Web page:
The Pandavas then disguised themselves. Yudhishtira disguised himself as Kanka, an expert in administration and in the game of dice and joined the King Virata’s court. Bhima disguised himself as Ballava and joined the king’s royal kitchen as a chef. Arjuna used a curse he had earlier begotten (but could use at his will), and transformed himself into Brihannala, the eunuch and went to teach music and dance to the ladies in the palace. Nakula, disguised as Granthika, joined as a caretaker of horses in the King’s stables. Sahadeva disguised himself as Tantipala and joined as a caretaker of the cows in the palace, and Draupadi, disguised as Sairandhri, took up a job as maid to queen Sudeshna, King Virata’s wife.
The Pandavas lived up to the disguise successfully through the year, although towards the end, Duryodhana suspected that they might be living in Virata’s kingdom since Virata’s brother in law Keechaka, was killed mysteriously. Duryodhana knew that it would take the might of a person like Bheema to kill Keechaka. The prosperity of the Virata kingdom had also increased in recent times due to the effort of Sahadeva, who was tending to cows in the palace.
In those days the quality and quantity of the livestock, especially the cows, used to determine the prosperity of a kingdom. This was because cattle was the backbone of the economy. Agriculture was the main occupation and cow dung, cow urine and buttermilk were natural pesticides and fertilizers. Bulls were the only animals used for ploughing the land and cows were the source of milk, curd, butter and ghee apart from giving natural manure. So, whenever a kingdom was attacked, the first objective would be to drive away the cattle to the aggressor’s kingdom.
The period of ‘Agyaat Vaasam’ was coming to an end and there were only two to three weeks left for the exile to come to an end. Duryodhana was desperate to expose the disguise of the Pandavas. So after careful planning, Susharman – a king who had been constantly attacked by Keechaka – was roped in by Duryodhana to attack Virata, considering that Keechaka was dead and gone. Susharman, went with his army and started driving away herds of cattle from Virata’s kingdom to his, and this was reported to Virata. Virata immediately went to war and also took Kanka (Yudhishtra) and Ballava (Bhima) with him. Susharman attacked Virata very fiercely and almost captured him, but on the advice of Yudhishtra, Bhima (Ballava) came to the forefront and captured Susharman alive instead.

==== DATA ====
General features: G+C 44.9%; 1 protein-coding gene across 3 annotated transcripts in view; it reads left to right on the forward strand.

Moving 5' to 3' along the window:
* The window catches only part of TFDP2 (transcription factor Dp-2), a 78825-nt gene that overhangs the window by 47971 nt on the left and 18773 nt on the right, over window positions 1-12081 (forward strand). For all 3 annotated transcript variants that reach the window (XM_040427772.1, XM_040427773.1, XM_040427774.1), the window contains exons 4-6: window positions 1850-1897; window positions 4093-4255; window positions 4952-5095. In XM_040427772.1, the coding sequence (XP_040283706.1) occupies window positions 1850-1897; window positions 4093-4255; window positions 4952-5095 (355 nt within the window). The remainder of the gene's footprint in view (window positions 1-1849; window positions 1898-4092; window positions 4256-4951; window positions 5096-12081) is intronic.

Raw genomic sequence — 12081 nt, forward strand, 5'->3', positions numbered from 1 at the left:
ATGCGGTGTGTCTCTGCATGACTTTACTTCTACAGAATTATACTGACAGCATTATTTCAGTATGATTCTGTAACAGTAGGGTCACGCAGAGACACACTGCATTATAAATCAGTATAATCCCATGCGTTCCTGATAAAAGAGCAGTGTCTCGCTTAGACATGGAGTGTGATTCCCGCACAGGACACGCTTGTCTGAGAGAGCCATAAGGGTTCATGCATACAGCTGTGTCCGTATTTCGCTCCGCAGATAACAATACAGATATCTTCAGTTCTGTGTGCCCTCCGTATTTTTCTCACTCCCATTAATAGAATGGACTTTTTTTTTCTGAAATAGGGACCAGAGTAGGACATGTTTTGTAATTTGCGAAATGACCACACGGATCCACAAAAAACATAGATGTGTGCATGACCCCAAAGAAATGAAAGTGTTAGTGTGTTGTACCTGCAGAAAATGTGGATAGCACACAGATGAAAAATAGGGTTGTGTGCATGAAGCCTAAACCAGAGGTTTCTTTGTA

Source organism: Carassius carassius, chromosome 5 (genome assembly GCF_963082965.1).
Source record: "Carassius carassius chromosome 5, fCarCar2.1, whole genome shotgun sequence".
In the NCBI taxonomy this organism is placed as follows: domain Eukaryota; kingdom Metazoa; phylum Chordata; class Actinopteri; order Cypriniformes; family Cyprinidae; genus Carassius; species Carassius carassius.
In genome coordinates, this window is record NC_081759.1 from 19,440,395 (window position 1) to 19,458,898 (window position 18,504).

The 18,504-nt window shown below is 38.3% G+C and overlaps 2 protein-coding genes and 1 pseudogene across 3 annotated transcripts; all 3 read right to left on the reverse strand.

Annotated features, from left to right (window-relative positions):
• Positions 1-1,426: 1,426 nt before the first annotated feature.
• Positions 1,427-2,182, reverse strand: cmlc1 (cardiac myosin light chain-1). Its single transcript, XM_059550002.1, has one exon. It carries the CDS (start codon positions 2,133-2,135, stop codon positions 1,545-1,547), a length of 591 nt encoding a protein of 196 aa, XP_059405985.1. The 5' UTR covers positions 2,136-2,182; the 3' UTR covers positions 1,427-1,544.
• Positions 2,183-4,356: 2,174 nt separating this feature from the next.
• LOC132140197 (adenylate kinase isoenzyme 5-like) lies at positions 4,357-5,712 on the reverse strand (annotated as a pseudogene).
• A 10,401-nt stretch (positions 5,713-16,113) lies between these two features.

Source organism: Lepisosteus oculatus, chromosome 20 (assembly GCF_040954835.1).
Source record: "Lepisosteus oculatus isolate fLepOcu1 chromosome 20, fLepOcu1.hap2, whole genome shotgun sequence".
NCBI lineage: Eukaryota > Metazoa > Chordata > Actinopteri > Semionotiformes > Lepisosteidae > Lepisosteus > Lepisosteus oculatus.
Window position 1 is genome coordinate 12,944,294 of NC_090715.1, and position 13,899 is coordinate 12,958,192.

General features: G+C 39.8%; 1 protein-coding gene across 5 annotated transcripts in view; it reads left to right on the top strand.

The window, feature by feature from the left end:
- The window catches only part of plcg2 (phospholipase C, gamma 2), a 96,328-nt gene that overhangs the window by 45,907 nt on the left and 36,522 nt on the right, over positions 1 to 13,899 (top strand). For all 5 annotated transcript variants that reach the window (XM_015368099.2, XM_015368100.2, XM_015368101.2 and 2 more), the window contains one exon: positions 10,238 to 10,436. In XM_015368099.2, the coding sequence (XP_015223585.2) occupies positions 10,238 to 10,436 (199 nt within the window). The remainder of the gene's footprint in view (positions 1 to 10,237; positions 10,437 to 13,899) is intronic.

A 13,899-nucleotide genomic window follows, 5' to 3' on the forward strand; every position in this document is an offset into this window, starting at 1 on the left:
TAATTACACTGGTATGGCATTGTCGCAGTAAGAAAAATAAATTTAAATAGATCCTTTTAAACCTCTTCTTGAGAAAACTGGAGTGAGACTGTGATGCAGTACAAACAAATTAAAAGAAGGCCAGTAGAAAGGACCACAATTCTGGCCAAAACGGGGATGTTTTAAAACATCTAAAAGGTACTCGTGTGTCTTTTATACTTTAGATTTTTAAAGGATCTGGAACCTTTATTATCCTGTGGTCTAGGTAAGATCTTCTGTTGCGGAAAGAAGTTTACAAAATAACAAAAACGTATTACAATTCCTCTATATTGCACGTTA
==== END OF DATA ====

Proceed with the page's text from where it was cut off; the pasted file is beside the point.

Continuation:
While this was going on, Duryodhana came to know that Virata was not in his palace, and went personally to attack the palace. Virata’s son Uttarakumar was there, but he had never faced war in his life and was frightened. Brihannala (Arjuna) was furious and told Uttara Kumar that he would come as his charioteer to fight Duryodhana.
Arjuna then rushed to the Shami tree and to his great relief, the parcel of weapons was intact on the branch. He paid his obeisance to the tree which had borne the weapons for a year, and retrieved his weapons, taking them back to the palace. This was the day of Dashami, after Navaratri. Uttarakumar mounted the chariot with Arjuna as his charioteer, and went out to fight with Duryodhana, but the fighting was mostly by Arjuna! When he took out the Gandeeva, Duryodhana recognized Arjuna and was momentarily ecstatic, but to his dismay, he found that the thirteen years were over one day before. He retreated hastily and the war was thus won.
The Pandavas felt that the Shami tree had bestowed energy on the weapons and thereby they were victorious. It is said that Arjuna took a vow to worship the Shami tree every year on this day. Therefore the Shami tree is worshipped on this day and so also, all tools of work and weaponry.
There is also a belief that since ‘Vijaya’ (Arjuna was also known as Vijaya) retrieved his weapons on this Dashami day and attained ‘Vijaya’ (Victory), the day is known as Vijaya Dashami.
In some states of our country, people gift Shami leaves to each other on this day, as they believe the leaves are worth their value in gold and will bring prosperity. This practice is prevalent in Maharashtra and Karnataka, in particular.
The kings of Mysore used to take their Royal Sword in a grand procession on this day to the Shami tree which they call ‘Banni’ tree and pray to the Shami tree and the Goddess Chamundeswari (Durga). This practice is continued even now and the Dussehra procession culminates in the Banni Mantapa.
Even as I am writing this, I am witnessing the Mysuru Dusshera procession on TV!